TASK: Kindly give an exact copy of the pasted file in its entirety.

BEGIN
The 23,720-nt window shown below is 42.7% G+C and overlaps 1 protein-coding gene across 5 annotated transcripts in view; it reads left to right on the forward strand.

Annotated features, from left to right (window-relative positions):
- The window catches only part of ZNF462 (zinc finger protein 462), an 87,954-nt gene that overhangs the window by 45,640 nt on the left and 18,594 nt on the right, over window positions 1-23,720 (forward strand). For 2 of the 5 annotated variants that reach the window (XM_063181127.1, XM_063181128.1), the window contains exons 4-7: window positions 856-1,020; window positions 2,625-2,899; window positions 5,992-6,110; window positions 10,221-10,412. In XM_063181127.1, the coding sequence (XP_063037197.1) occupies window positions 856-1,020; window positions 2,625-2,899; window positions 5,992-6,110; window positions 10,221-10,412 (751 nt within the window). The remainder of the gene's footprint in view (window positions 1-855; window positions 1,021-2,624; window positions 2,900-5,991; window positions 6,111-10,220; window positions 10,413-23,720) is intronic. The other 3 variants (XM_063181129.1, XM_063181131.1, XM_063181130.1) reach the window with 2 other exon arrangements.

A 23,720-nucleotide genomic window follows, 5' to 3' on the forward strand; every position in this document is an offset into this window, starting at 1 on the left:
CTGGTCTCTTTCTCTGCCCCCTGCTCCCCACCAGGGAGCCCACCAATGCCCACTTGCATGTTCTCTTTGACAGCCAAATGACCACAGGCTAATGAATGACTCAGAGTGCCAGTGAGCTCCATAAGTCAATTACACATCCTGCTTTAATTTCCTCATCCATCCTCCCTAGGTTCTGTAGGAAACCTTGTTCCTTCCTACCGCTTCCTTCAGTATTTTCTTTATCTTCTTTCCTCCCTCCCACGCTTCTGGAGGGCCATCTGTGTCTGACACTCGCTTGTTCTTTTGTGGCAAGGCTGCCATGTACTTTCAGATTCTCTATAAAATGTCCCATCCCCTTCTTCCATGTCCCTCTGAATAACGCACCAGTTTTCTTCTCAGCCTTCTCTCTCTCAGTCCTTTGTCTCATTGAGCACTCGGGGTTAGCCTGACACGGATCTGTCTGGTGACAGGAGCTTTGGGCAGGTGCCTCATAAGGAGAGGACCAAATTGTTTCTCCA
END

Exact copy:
The 23,720-nt window shown below is 42.7% G+C and overlaps 1 protein-coding gene across 5 annotated transcripts in view; it reads left to right on the forward strand.

Annotated features, from left to right (window-relative positions):
- The window catches only part of ZNF462 (zinc finger protein 462), an 87,954-nt gene that overhangs the window by 45,640 nt on the left and 18,594 nt on the right, over window positions 1-23,720 (forward strand). For 2 of the 5 annotated variants that reach the window (XM_063181127.1, XM_063181128.1), the window contains exons 4-7: window positions 856-1,020; window positions 2,625-2,899; window positions 5,992-6,110; window positions 10,221-10,412. In XM_063181127.1, the coding sequence (XP_063037197.1) occupies window positions 856-1,020; window positions 2,625-2,899; window positions 5,992-6,110; window positions 10,221-10,412 (751 nt within the window). The remainder of the gene's footprint in view (window positions 1-855; window positions 1,021-2,624; window positions 2,900-5,991; window positions 6,111-10,220; window positions 10,413-23,720) is intronic. The other 3 variants (XM_063181129.1, XM_063181131.1, XM_063181130.1) reach the window with 2 other exon arrangements.

A 23,720-nucleotide genomic window follows, 5' to 3' on the forward strand; every position in this document is an offset into this window, starting at 1 on the left:
CTGGTCTCTTTCTCTGCCCCCTGCTCCCCACCAGGGAGCCCACCAATGCCCACTTGCATGTTCTCTTTGACAGCCAAATGACCACAGGCTAATGAATGACTCAGAGTGCCAGTGAGCTCCATAAGTCAATTACACATCCTGCTTTAATTTCCTCATCCATCCTCCCTAGGTTCTGTAGGAAACCTTGTTCCTTCCTACCGCTTCCTTCAGTATTTTCTTTATCTTCTTTCCTCCCTCCCACGCTTCTGGAGGGCCATCTGTGTCTGACACTCGCTTGTTCTTTTGTGGCAAGGCTGCCATGTACTTTCAGATTCTCTATAAAATGTCCCATCCCCTTCTTCCATGTCCCTCTGAATAACGCACCAGTTTTCTTCTCAGCCTTCTCTCTCTCAGTCCTTTGTCTCATTGAGCACTCGGGGTTAGCCTGACACGGATCTGTCTGGTGACAGGAGCTTTGGGCAGGTGCCTCATAAGGAGAGGACCAAATTGTTTCTCCA